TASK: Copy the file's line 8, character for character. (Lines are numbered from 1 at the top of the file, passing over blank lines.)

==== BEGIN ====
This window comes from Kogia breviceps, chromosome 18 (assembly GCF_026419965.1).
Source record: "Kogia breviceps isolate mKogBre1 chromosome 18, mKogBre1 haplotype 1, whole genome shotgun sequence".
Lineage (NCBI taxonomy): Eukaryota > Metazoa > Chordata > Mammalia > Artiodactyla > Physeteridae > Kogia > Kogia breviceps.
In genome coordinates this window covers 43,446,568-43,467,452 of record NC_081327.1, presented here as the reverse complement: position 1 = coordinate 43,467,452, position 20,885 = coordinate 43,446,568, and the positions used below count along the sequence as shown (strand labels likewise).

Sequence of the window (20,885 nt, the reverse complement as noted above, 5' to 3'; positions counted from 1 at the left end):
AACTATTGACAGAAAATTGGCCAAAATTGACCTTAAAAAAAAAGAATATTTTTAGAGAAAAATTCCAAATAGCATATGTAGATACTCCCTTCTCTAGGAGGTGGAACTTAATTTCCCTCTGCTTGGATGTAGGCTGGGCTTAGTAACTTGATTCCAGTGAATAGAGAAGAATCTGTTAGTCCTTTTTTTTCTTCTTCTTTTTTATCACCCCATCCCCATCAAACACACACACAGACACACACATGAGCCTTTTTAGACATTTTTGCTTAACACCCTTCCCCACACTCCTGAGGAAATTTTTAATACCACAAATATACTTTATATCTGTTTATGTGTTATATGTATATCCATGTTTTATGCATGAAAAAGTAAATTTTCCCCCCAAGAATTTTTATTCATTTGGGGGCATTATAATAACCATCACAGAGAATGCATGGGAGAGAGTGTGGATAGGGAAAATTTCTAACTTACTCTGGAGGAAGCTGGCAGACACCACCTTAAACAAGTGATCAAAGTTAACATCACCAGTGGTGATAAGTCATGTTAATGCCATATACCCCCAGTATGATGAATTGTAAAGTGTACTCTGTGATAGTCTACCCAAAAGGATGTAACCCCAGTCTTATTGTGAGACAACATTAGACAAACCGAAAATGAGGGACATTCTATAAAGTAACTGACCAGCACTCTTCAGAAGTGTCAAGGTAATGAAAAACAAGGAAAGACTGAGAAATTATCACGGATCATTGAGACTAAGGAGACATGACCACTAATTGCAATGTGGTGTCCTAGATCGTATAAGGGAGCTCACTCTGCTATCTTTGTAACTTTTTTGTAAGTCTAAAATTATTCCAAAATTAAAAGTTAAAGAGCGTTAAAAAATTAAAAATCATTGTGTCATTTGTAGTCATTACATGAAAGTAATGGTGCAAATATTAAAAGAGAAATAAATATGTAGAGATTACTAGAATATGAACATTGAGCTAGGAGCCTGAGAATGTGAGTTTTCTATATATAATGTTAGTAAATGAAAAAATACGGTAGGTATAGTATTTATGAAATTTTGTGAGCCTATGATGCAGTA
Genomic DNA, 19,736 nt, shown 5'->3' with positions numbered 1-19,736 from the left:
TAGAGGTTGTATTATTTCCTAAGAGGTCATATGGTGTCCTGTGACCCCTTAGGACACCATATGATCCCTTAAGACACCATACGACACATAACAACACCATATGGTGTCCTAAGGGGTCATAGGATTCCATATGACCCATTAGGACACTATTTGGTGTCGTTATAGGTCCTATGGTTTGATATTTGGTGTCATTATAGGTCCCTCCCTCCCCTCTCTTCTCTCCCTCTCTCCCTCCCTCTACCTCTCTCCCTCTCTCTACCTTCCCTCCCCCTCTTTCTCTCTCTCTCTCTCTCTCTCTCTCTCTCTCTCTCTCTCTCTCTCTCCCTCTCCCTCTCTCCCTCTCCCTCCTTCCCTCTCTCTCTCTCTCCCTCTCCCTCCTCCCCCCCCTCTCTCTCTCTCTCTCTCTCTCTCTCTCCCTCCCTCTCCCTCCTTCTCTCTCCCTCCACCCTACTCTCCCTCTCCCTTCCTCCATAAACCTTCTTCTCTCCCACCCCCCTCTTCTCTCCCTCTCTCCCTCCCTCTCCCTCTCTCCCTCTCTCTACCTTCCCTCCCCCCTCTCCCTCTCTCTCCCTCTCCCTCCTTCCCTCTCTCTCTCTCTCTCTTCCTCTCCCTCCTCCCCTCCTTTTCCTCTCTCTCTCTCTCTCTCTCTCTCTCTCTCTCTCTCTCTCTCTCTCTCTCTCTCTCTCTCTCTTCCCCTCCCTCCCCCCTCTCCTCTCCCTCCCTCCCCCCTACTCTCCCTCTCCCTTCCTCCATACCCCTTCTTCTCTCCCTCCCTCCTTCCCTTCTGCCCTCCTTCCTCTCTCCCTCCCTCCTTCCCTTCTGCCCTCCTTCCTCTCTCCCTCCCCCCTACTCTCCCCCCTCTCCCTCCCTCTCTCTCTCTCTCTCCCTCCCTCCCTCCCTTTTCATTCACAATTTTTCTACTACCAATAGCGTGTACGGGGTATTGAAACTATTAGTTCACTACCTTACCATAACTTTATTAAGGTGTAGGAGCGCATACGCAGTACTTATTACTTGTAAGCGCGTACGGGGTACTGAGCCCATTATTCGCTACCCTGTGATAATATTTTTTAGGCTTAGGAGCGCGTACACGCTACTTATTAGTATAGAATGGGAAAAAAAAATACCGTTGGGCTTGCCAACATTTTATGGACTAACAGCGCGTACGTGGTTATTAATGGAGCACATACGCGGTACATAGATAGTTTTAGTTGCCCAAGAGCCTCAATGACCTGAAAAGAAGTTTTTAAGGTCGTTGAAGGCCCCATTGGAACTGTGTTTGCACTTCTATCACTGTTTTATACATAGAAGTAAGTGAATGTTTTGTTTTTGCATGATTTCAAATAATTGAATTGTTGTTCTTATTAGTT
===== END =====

TAGAGGTTGTATTATTTCCTAAGAGGTCATATGGTGTCCTGTGACCCCTTAGGACACCATATGATCCCTTAAGACACCATACGACACATAACAACACCATATGGTGTCCTAAGGGGTCATAGGATTCCATATGACCCATTAGGACACTATTTGGTGTCGTTATAGGTCCTATGGTTTGATATTTGGTGTCATTATAGGTCCCTCCCTCCCCTCTCTTCTCTCCCTCTCTCCCTCCCTCTACCTCTCTCCCTCTCTCTACCTTCCCTCCCCCTCTTTCTCTCTCTCTCTCTCTCTCTCTCTCTCTCTCTCTCTCTCTCTCTCTCCCTCTCCCTCTCTCCCTCTCCCTCCTTCCCTCTCTCTCTCTCTCCCTCTCCCTCCTCCCCCCCCTCTCTCTCTCTCTCTCTCTCTCTCTCTCCCTCCCTCTCCCTCCTTCTCTCTCCCTCCACCCTACTCTCCCTCTCCCTTCCTCCATAAACCTTCTTCTCTCCCACCCCCCTCTTCTCTCCCTCTCTCCCTCCCTCTCCCTCTCTCCCTCTCTCTACCTTCCCTCCCCCCTCTCCCTCTCTCTCCCTCTCCCTCCTTCCCTCTCTCTCTCTCTCTCTTCCTCTCCCTCCTCCCCTCCTTTTCCTCTCTCTCTCTCTCTCTCTCTCTCTCTCTCTCTCTCTCTCTCTCTCTCTCTCTCTCTCTCTCTTCCCCTCCCTCCCCCCTCTCCTCTCCCTCCCTCCCCCCTACTCTCCCTCTCCCTTCCTCCATACCCCTTCTTCTCTCCCTCCCTCCTTCCCTTCTGCCCTCCTTCCTCTCTCCCTCCCTCCTTCCCTTCTGCCCTCCTTCCTCTCTCCCTCCCCCCTACTCTCCCCCCTCTCCCTCCCTCTCTCTCTCTCTCTCCCTCCCTCCCTCCCTTTTCATTCACAATTTTTCTACTACCAATAGCGTGTACGGGGTATTGAAACTATTAGTTCACTACCTTACCATAACTTTATTAAGGTGTAGGAGCGCATACGCAGTACTTATTACTTGTAAGCGCGTACGGGGTACTGAGCCCATTATTCGCTACCCTGTGATAATATTTTTTAGGCTTAGGAGCGCGTACACGCTACTTATTAGTATAGAATGGGAAAAAAAAATACCGTTGGGCTTGCCAACATTTTATGGACTAACAGCGCGTACGTGGTTATTAATGGAGCACATACGCGGTACATAGATAGTTTTAGTTGCCCAAGAGCCTCAATGACCTGAAAAGAAGTTTTTAAGGTCGTTGAAGGCCCCATTGGAACTGTGTTTGCACTTCTATCACTGTTTTATACATAGAAGTAAGTGAATGTTTTGTTTTTGCATGATTTCAAATAATTGAATTGTTGTTCTTATTAGTT